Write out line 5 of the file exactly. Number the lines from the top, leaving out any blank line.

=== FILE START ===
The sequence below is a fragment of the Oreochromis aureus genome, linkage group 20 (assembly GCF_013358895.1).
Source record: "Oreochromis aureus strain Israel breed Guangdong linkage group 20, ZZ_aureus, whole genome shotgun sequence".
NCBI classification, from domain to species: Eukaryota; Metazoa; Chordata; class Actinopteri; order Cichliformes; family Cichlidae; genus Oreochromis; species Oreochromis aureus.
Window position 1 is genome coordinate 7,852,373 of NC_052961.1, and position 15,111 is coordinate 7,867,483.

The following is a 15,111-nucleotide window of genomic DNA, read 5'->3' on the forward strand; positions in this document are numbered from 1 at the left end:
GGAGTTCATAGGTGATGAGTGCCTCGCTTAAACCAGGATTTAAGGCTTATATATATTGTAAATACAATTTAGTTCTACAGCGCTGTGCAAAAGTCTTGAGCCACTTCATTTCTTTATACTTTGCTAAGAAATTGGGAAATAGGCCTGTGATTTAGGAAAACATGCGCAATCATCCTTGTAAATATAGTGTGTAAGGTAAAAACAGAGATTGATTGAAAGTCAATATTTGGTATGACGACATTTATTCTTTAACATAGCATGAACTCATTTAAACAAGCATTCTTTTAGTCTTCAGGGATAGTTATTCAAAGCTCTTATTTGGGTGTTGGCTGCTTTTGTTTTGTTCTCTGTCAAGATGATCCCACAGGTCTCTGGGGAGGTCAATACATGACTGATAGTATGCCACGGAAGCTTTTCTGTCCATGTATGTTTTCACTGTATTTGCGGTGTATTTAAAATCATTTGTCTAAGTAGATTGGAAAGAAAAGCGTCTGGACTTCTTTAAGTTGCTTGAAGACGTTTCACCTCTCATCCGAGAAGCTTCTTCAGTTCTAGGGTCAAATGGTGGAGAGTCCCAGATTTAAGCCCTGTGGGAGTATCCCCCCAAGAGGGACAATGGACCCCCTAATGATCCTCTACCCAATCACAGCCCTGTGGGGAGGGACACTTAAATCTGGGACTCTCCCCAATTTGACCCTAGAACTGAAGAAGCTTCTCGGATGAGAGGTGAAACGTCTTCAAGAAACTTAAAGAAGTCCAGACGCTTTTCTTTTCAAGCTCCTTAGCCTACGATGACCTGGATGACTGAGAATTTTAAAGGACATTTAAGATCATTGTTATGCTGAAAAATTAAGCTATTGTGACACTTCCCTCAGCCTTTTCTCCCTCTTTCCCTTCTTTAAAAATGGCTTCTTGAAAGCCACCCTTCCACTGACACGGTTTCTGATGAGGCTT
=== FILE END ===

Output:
The following is a 15,111-nucleotide window of genomic DNA, read 5'->3' on the forward strand; positions in this document are numbered from 1 at the left end: